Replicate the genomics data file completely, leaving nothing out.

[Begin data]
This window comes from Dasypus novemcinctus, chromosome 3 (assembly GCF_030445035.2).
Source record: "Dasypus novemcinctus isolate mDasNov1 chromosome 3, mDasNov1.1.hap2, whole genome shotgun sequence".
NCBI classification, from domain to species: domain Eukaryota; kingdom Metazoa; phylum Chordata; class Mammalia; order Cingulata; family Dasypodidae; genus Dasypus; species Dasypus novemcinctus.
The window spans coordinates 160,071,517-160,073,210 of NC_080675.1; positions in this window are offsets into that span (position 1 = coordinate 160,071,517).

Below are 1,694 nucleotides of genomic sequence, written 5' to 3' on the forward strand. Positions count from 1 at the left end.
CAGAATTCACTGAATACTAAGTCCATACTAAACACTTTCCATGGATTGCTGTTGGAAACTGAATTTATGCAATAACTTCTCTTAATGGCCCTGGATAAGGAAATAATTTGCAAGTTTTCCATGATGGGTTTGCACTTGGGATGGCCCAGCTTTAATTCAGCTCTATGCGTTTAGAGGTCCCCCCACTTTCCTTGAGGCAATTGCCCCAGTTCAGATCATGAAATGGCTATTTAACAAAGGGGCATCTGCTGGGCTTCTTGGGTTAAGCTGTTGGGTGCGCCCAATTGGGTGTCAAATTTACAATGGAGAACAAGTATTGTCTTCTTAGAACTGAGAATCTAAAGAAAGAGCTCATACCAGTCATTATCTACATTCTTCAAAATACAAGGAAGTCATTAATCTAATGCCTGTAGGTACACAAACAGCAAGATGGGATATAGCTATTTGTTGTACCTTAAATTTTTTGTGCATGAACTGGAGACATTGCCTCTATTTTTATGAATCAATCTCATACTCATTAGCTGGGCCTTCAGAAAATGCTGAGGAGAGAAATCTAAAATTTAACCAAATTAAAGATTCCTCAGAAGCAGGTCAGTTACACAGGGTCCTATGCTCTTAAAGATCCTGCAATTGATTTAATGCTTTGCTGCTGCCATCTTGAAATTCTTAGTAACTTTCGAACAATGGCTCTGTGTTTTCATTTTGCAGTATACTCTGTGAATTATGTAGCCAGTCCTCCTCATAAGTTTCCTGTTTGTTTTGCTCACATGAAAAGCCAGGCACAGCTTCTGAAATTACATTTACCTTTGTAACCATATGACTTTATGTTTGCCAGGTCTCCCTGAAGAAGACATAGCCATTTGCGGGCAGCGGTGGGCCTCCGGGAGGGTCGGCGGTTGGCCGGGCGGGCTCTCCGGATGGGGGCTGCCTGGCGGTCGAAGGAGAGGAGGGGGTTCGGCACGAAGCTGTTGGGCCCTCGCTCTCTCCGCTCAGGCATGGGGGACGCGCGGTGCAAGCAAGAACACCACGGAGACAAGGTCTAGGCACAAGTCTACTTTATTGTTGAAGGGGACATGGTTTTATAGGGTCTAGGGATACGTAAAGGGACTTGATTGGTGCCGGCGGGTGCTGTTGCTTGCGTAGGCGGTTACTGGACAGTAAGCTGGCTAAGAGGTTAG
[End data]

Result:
This window comes from Dasypus novemcinctus, chromosome 3 (assembly GCF_030445035.2).
Source record: "Dasypus novemcinctus isolate mDasNov1 chromosome 3, mDasNov1.1.hap2, whole genome shotgun sequence".
NCBI classification, from domain to species: domain Eukaryota; kingdom Metazoa; phylum Chordata; class Mammalia; order Cingulata; family Dasypodidae; genus Dasypus; species Dasypus novemcinctus.
The window spans coordinates 160,071,517-160,073,210 of NC_080675.1; positions in this window are offsets into that span (position 1 = coordinate 160,071,517).

Below are 1,694 nucleotides of genomic sequence, written 5' to 3' on the forward strand. Positions count from 1 at the left end.
CAGAATTCACTGAATACTAAGTCCATACTAAACACTTTCCATGGATTGCTGTTGGAAACTGAATTTATGCAATAACTTCTCTTAATGGCCCTGGATAAGGAAATAATTTGCAAGTTTTCCATGATGGGTTTGCACTTGGGATGGCCCAGCTTTAATTCAGCTCTATGCGTTTAGAGGTCCCCCCACTTTCCTTGAGGCAATTGCCCCAGTTCAGATCATGAAATGGCTATTTAACAAAGGGGCATCTGCTGGGCTTCTTGGGTTAAGCTGTTGGGTGCGCCCAATTGGGTGTCAAATTTACAATGGAGAACAAGTATTGTCTTCTTAGAACTGAGAATCTAAAGAAAGAGCTCATACCAGTCATTATCTACATTCTTCAAAATACAAGGAAGTCATTAATCTAATGCCTGTAGGTACACAAACAGCAAGATGGGATATAGCTATTTGTTGTACCTTAAATTTTTTGTGCATGAACTGGAGACATTGCCTCTATTTTTATGAATCAATCTCATACTCATTAGCTGGGCCTTCAGAAAATGCTGAGGAGAGAAATCTAAAATTTAACCAAATTAAAGATTCCTCAGAAGCAGGTCAGTTACACAGGGTCCTATGCTCTTAAAGATCCTGCAATTGATTTAATGCTTTGCTGCTGCCATCTTGAAATTCTTAGTAACTTTCGAACAATGGCTCTGTGTTTTCATTTTGCAGTATACTCTGTGAATTATGTAGCCAGTCCTCCTCATAAGTTTCCTGTTTGTTTTGCTCACATGAAAAGCCAGGCACAGCTTCTGAAATTACATTTACCTTTGTAACCATATGACTTTATGTTTGCCAGGTCTCCCTGAAGAAGACATAGCCATTTGCGGGCAGCGGTGGGCCTCCGGGAGGGTCGGCGGTTGGCCGGGCGGGCTCTCCGGATGGGGGCTGCCTGGCGGTCGAAGGAGAGGAGGGGGTTCGGCACGAAGCTGTTGGGCCCTCGCTCTCTCCGCTCAGGCATGGGGGACGCGCGGTGCAAGCAAGAACACCACGGAGACAAGGTCTAGGCACAAGTCTACTTTATTGTTGAAGGGGACATGGTTTTATAGGGTCTAGGGATACGTAAAGGGACTTGATTGGTGCCGGCGGGTGCTGTTGCTTGCGTAGGCGGTTACTGGACAGTAAGCTGGCTAAGAGGTTAG